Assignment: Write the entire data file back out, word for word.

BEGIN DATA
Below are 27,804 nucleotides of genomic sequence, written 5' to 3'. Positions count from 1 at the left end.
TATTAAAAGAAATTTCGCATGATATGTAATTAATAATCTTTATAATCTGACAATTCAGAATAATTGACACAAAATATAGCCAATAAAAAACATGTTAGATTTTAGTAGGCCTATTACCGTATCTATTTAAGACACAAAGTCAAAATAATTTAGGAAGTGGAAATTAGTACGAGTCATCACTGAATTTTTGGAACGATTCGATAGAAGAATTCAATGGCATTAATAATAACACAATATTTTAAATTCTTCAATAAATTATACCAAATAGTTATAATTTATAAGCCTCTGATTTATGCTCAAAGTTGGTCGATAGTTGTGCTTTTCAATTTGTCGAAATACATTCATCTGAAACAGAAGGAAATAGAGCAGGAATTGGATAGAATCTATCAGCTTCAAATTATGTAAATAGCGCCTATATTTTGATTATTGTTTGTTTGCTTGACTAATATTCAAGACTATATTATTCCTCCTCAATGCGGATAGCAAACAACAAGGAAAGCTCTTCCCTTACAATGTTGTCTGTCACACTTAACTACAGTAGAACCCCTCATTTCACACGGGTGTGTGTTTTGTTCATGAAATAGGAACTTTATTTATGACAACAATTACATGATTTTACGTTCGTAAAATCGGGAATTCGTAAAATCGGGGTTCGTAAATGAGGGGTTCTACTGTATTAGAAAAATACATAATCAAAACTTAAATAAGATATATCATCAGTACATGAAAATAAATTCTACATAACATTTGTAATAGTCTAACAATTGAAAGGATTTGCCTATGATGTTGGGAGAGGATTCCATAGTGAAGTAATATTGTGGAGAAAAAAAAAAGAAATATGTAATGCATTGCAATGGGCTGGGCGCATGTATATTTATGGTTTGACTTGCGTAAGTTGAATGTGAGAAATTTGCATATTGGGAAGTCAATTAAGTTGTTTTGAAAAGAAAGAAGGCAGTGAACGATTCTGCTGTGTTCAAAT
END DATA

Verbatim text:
Below are 27,804 nucleotides of genomic sequence, written 5' to 3'. Positions count from 1 at the left end.
TATTAAAAGAAATTTCGCATGATATGTAATTAATAATCTTTATAATCTGACAATTCAGAATAATTGACACAAAATATAGCCAATAAAAAACATGTTAGATTTTAGTAGGCCTATTACCGTATCTATTTAAGACACAAAGTCAAAATAATTTAGGAAGTGGAAATTAGTACGAGTCATCACTGAATTTTTGGAACGATTCGATAGAAGAATTCAATGGCATTAATAATAACACAATATTTTAAATTCTTCAATAAATTATACCAAATAGTTATAATTTATAAGCCTCTGATTTATGCTCAAAGTTGGTCGATAGTTGTGCTTTTCAATTTGTCGAAATACATTCATCTGAAACAGAAGGAAATAGAGCAGGAATTGGATAGAATCTATCAGCTTCAAATTATGTAAATAGCGCCTATATTTTGATTATTGTTTGTTTGCTTGACTAATATTCAAGACTATATTATTCCTCCTCAATGCGGATAGCAAACAACAAGGAAAGCTCTTCCCTTACAATGTTGTCTGTCACACTTAACTACAGTAGAACCCCTCATTTCACACGGGTGTGTGTTTTGTTCATGAAATAGGAACTTTATTTATGACAACAATTACATGATTTTACGTTCGTAAAATCGGGAATTCGTAAAATCGGGGTTCGTAAATGAGGGGTTCTACTGTATTAGAAAAATACATAATCAAAACTTAAATAAGATATATCATCAGTACATGAAAATAAATTCTACATAACATTTGTAATAGTCTAACAATTGAAAGGATTTGCCTATGATGTTGGGAGAGGATTCCATAGTGAAGTAATATTGTGGAGAAAAAAAAAAGAAATATGTAATGCATTGCAATGGGCTGGGCGCATGTATATTTATGGTTTGACTTGCGTAAGTTGAATGTGAGAAATTTGCATATTGGGAAGTCAATTAAGTTGTTTTGAAAAGAAAGAAGGCAGTGAACGATTCTGCTGTGTTCAAAT